Editor Dody Dorn stepped into the spotlight with her bravura work on director Christopher Nolan's Memento, which featured a complex plot almost mathematical in its ordering of confusion to create clarity. Perhaps that's related to her love of numbers since attending Hollywood High School and her first career goal – to become a math teacher. But her part-time job working the switchboard at her dad's small shooting stage led into work as a PA, assistant location manager, assistant to the producer and, finally, assistant film editor. Finding it difficult to make the leap to film editor, she moved into sound editing, where she thrived on projects including Silverado and The Abyss. But she kept her hand in film editing, mainly small indies, until Memento put her on the map. Since then, her editorial credits include Matchstick Men and Insomnia.
Dody Dorn
How would you describe your style as an editor?
I am a collaborator. I see myself as the shepherd who gets the film safely home. My primary aim is to manifest the vision of the director. I rely heavily on the response elicited from the first time viewing. I do my best to be removed from the trials of getting the image on celluloid. If I know about the difficulties that went into getting a particular shot, I may not be able to judge it honestly. I also am drawn to material where the editing and editing style play an upfront role. I appreciate invisible editing, but it's fun when editing can be conspicuous, provided it is adding to the narrative and not done for its own sake.
Editing is making choices. During post-production, I work with the director to mine the best film out of the material that was shot. Leaving no stone unturned and going with my gut instincts, two seemingly diametrically opposed concepts, are techniques that I put to use on every film. That strange combination of hard work and divine inspiration probably means, inevitably, that I have left my stamp on the films I've edited.
What was the significance of working on Memento?
With its non-linear backwards chronology, Memento brought the power of editing into the consciousness of the movie-going public. As with most great films, it started with a great script. Prior to meeting with Chris Nolan, I had to read the script several times to fully grasp what was going on. I was thrilled at the prospect of working on a film where the editing would play an up-front-and-center role. The chronology was astutely and precisely laid out in the script, and I used it like a blueprint during production. It was a joy to work with Chris because his vision was so clear. The challenge in post was to figure out how much of each repeated scene we needed to show in order for the audience to know for certain they were seeing the exact same action for the second time. We tried to achieve a balance of the right amount of disorientation without losing the overall narrative thread, thereby allowing the viewer to experience something akin to Leonard's condition. We ultimately joined a couple of scenes together that were scripted to play twice in flashback but, other than that, the structure from the script remained intact.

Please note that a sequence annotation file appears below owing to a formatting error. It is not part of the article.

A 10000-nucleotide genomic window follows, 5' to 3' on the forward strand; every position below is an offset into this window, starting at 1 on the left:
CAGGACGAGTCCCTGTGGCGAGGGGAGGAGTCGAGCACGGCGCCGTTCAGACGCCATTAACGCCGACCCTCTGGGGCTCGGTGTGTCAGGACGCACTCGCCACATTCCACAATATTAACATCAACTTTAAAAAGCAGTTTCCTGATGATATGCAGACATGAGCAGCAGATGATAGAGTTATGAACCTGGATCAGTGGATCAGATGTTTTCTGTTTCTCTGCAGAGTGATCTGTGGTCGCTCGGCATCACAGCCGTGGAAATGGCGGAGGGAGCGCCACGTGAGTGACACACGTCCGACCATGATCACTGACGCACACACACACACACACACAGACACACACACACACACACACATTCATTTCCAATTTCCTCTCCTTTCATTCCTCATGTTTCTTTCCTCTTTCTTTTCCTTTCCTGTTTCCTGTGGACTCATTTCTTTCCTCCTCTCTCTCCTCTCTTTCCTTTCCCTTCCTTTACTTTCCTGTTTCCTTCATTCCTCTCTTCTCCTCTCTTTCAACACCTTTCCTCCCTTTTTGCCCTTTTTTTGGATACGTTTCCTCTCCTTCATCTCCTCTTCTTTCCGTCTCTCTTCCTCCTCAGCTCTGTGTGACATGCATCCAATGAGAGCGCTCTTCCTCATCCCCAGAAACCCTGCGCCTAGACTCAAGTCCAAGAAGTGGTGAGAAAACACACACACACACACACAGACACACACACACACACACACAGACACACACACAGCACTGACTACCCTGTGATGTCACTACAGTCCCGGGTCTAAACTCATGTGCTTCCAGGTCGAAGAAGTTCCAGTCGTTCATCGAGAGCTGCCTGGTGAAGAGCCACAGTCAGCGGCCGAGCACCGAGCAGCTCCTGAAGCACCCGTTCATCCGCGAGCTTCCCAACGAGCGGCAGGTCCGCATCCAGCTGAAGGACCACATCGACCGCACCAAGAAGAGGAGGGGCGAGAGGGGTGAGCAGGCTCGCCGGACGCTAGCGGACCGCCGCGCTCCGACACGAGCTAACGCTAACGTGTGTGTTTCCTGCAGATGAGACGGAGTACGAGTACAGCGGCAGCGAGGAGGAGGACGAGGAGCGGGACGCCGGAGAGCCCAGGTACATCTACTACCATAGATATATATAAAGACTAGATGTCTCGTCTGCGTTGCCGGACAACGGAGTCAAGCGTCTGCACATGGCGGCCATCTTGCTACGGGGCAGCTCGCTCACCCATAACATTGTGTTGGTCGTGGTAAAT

Editing went digital some time ago. Does technology continue to impact your job and your creativity?
I started editing before the digital revolution, so my technical skill and knowledge is rooted in traditional 35mm celluloid film editing. Being able to immediately see dissolves and other visual effects and do more extensive sound and music work on the computer probably stimulates some inventive ideas that might not otherwise get tried. Regardless, the elements of good storytelling are the same and the overuse of visual effects and technology can get in the way. I use the computer as a tool. Sometimes I work as if I were cutting physical film. I view the material, take notes, make my choices and put the scene together. Other times, to get started, I quickly cut a bunch of shots together, and once I have the A-to-Z pieces assembled, I review, refine and shape the scene. This is a method that would be physically harder to do on film. Happy accidents happen more often working this way.
What should readers know about the role of an editor?
It is still a commonly accepted notion that the editor just "cuts out all the bad bits." I liken editing more to sculpture. I don't claim to be Michelangelo, but I like to think that when I am watching the dailies projected for the first time, I am seeing the pure essence of the film and that I work toward preserving and presenting that essence in a form that is accessible while still being artful.
What are you working on now?
I am working on Kingdom of Heaven for Ridley Scott. I have never edited an epic before, so it is exciting and challenging in its scope.